This Good taught us, and at one time had done so publicly and culturally, that whatever else is true, it is not true that there are “human beings to whom nothing is due.” It may have endorsed slavery and practiced a thousand infamies, but it never affirmed that some human beings are outside of the pale of the Good. This Good was what “man was due as man”, in addition to being a vehicle of transcendence. It affirmed a microcosm, a mesocosm, and a macrocosm, and none of it based (primarily) upon any Objectifying of either Nature or Mankind as plastic to be worked by Technology, or a vacuum in which to exercise the will to technological (or any other kind of) power. Behind the conception of knowledge in the West, the most important fact of any society (for Grant), lies an affirmation of the will in a particular way which makes possible the historicism of Nietzsche and the abandonment of the Greeks for a final, total time (Conv: Phil, 142). Heidegger had given the clearest exposition of this anti-Greek fracture in his book on Leibniz, Der Satz von Grund. What was lost was not merely Plato’s teaching and emphasis on Bodies, but also the “absurd mystery of evil” in the context of a greater Light. Calvinist eschatology, positivistic Protestantism, & Hegelianism tended to confluesce.
“It has always seemed to me that Hegel makes God’s Providence scrutable, in a way we can understand…it was Leo Strauss who taught me to think this through” (Conv: Int.Background, 64).
“What we do to our own bodies and to other people’s bodies, is our partaking in justice here and now. We can’t learn anything about justice apart from bodies” (Conv:Theo&Hist, 104).
The particular is the nursemaid to the universal; without the particular, we cannot actually ascend to love the universal. Whether this is true to Plato or not, it was certainly Grant’s underlying creed. Also, Strauss taught him that in Christianity, revelation is received as being (a person), and not as Law, which explains Grant’s admiration of Simone Weil – “She has shown me how sanctity and philosophy can be at one” (ibid., 65). It is important to note that, apparently for Grant, although evil cannot be rationally apprehended, Love can. Or, rather, that Love is orderly, as well as sublime. Love lifts man up to participation in something higher, and it can be thought about and discussed, even in terms of history and culture. It begins with bodies and with segregate souls, passes through peoples and cultures (as vehicles), and it ends in the transcendent Good.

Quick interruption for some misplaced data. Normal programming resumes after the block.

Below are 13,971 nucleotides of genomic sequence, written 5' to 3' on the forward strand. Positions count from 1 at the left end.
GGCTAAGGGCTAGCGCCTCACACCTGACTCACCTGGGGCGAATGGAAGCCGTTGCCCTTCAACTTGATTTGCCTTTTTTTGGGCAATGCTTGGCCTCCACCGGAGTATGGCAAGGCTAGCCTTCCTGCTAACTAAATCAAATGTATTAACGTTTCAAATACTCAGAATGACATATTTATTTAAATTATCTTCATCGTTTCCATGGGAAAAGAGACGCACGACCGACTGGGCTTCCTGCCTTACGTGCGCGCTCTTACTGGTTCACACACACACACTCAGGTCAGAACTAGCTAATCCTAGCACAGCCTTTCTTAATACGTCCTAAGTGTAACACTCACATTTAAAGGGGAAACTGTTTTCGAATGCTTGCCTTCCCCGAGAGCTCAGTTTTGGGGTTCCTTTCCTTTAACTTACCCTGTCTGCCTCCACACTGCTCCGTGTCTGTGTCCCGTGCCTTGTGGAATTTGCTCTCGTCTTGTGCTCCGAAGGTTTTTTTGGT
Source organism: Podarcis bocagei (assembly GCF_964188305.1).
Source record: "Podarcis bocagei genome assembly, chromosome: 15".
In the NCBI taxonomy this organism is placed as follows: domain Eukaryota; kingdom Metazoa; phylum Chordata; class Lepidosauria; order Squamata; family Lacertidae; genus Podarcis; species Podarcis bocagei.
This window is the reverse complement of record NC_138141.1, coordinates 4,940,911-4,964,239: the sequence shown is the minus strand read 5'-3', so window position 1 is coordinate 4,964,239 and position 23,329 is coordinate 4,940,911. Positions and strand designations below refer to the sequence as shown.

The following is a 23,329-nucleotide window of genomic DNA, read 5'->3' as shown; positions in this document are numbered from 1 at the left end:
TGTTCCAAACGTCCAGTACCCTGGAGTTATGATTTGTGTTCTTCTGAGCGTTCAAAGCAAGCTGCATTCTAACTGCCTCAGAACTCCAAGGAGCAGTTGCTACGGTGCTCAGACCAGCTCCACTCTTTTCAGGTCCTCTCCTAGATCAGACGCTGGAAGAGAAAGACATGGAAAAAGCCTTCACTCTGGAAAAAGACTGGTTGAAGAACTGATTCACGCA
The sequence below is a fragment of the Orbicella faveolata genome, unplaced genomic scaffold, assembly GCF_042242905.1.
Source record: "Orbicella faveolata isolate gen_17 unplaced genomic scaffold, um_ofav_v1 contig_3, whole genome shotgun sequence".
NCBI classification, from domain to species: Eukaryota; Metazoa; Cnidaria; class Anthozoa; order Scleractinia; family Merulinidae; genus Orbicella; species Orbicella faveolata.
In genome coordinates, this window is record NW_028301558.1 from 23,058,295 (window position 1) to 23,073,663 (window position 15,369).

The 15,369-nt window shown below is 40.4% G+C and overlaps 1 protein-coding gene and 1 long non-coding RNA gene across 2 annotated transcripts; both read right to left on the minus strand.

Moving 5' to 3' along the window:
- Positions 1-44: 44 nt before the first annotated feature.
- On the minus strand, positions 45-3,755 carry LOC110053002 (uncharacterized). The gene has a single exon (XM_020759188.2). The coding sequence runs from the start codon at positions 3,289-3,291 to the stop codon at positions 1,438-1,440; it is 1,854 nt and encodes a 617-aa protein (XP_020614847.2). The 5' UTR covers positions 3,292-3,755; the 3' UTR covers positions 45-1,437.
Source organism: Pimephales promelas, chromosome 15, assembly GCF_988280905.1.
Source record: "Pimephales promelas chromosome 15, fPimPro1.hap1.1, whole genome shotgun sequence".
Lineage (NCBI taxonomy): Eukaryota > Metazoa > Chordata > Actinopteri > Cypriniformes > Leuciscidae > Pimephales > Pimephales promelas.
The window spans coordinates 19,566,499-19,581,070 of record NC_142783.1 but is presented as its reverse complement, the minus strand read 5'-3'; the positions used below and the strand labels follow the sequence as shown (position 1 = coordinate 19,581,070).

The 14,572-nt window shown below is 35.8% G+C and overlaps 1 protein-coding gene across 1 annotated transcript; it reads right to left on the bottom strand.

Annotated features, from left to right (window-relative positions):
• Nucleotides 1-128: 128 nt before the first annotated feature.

Saying that “science and technology are universal” really only means “let’s hire more people from Harvard and Cal Tech” (ibid., 105). Plato, by contrast, “proclaims the dependence of intelligence upon love in a much clearer way than Aristotle” (ibid., 107), a love which is awakened from local associations only, not abstractions. To talk of loving others (first) more than family is to talk “as if people do not have bodies” (ibid., 103). In philosophical jargon, it may be logically prior, but can never be so in Life.
Being an Ubermensch (freed from Chance, Nature, and Body), in this sense, involves creating one’s self-hood out of one’s self, like a spider. An older tradition sought to educate souls with the recognition that, in the words TS Eliot’s closing lines in Little Gidding – “the tongues of the dead are flamed beyond any of those of the living”. In speaking with them, one could not use power to deconstruct – one is challenged, responds, and is changed. This is what it means to truly understand. Obedience and Love are connected to Reason. One enters into a chorus of angels, if one can slip into heaven. Dare one say, you have to crawl through the eye of the needle? This noetic view of Truth as identical with the Good absolutely excludes the power-relationships and objectification which must, in the final sense, arbitrate all of modern knowledge, both as inner leaven, outer limit, and in a meta-form. The fact/value distinction is a symptom of this inner lie: in separating ’value‘ from ’fact‘, we ensure that our ’values‘ will be included in the account of fact which we dictate. Modern knowledge centers on what can be known, which is to mean, what we can demonstrate our control over. It will coalesce in terrible monisms centered upon the rewards of power or the rage of despair. Technique and technology alternately inform and dominate each other and the world. Modern man, at last, would also imitate as he understands, despite his boast.
Our era had chosen to forget all limits, manifesting itself in a war on Tradition for its own sake:
“In this era, when the homogenizing power of technology is almost unlimited, I do regret the disappearance of indigenous traditions, including my own. It is true that no particularism can adequately incarnate the good. But is it not also true that only through some particular roots, however partial, can human beings first grasp what is good and that it is the juice of such roots which for most men sustain their partaking in a more universal good? Or, can the achievements of the age of progress be placed at the services of a human freedom which finds itself completed and not denied by a spiritual order?” (Conv:Phil)